Why Would God Create a Universe So Vast?

eeeGaze skyward on a clear night and let your mind roam a bit. Look upward from any spot on Earth and you’ll see millions of light years into the distance, and millions of years into the past. And everywhere you look, there are stars, grouped into solar systems and galaxies, numbering into the untold billions. And around each star revolves material, sometimes planets larger than our own. Yet scientists tell us that the closest possibly Earth-like planets would take us millions of years to reach, while the planets closer to home are simply uninhabitable. The atheist and the theist, considering this same canvas, reach two quite different conclusions. For the Christian there is awe – despite our knowledge that we are not the “geographic” center of the universe, it does appear that the universe was fine-tuned and created with us in mind. Though we are located on the periphery of an unremarkable galaxy, we seem ideally situated to gaze back into the creation event. To the atheist, by contrast, it seems like such a, well, waste: no rational being would go to the trouble of making so much just to populate a tiny planet. The vastness of the cosmos, for them, proves that either there is no God, or he is certainly not a God interested in the lives of people here.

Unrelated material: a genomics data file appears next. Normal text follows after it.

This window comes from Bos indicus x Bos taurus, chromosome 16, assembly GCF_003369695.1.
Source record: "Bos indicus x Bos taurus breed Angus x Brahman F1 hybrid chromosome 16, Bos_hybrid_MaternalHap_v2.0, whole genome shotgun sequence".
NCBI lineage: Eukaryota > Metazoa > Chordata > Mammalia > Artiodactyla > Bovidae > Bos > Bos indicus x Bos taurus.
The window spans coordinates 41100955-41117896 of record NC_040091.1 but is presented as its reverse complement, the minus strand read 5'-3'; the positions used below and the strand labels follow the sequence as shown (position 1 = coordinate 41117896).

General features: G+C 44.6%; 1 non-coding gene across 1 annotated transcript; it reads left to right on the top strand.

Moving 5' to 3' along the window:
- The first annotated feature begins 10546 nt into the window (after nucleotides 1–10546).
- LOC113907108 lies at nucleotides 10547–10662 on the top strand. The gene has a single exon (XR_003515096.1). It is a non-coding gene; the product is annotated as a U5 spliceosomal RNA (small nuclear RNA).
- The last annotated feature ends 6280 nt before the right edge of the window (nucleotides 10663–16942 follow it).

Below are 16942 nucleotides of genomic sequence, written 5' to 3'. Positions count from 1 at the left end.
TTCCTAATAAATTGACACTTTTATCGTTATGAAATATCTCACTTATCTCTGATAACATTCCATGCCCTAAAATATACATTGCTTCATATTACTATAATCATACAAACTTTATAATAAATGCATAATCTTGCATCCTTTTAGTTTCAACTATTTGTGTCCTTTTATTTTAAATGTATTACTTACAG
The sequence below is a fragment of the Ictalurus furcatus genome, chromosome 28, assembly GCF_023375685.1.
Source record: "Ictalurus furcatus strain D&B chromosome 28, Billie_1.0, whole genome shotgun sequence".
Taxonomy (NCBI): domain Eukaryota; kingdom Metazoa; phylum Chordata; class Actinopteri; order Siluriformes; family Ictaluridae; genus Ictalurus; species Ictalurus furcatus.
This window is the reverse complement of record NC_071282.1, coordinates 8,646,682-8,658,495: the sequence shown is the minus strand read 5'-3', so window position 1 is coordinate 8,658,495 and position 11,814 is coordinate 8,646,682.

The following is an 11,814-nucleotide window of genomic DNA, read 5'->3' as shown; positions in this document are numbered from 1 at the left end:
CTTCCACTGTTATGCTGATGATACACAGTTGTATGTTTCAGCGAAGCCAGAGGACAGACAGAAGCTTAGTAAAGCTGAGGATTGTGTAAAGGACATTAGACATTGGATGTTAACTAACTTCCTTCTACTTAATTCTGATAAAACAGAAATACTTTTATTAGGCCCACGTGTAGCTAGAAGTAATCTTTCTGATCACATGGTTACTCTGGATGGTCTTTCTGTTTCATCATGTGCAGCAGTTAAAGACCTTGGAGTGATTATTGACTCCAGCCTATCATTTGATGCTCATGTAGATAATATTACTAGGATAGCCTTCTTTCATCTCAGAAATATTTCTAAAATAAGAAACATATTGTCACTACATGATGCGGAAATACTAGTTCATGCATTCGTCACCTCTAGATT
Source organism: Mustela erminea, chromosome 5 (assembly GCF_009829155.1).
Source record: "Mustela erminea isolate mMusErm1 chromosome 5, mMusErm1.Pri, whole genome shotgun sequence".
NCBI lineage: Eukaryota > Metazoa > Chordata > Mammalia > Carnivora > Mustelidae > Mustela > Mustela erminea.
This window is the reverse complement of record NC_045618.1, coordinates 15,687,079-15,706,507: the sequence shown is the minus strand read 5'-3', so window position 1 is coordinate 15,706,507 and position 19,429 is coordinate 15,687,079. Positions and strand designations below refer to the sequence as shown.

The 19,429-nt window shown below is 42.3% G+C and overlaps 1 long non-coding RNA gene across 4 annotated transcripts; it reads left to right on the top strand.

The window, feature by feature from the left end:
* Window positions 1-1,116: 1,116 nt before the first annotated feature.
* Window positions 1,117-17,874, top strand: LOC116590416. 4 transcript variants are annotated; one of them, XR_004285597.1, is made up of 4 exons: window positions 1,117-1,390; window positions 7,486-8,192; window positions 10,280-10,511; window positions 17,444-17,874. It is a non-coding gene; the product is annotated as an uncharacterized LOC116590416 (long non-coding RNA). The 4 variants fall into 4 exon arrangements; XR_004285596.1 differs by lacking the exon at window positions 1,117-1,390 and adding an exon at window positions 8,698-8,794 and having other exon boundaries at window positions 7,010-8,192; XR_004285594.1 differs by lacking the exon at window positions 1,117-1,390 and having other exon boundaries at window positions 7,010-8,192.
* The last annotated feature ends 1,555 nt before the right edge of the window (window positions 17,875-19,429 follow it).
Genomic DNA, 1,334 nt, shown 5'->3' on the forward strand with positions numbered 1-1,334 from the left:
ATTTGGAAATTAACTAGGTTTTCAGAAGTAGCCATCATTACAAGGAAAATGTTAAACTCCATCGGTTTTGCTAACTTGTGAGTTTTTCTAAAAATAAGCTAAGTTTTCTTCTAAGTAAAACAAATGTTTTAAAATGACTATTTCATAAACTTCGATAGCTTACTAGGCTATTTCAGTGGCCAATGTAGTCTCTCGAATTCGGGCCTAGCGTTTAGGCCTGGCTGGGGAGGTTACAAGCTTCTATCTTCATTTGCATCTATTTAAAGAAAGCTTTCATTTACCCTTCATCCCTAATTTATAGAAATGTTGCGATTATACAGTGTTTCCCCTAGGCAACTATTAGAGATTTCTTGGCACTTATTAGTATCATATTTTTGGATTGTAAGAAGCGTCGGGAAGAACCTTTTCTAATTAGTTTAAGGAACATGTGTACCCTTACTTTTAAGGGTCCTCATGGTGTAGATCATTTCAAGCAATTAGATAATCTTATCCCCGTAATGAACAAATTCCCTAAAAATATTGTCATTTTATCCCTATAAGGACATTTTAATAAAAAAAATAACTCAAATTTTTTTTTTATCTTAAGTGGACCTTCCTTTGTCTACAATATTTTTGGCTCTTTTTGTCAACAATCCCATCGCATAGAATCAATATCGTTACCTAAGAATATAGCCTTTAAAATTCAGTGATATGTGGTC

Is there an adequate answer to this challenge? Can we still have confidence that despite occupying a location in the universe that is infinitesimally small and seemingly remote, we can rightly claim that all of this was made for us?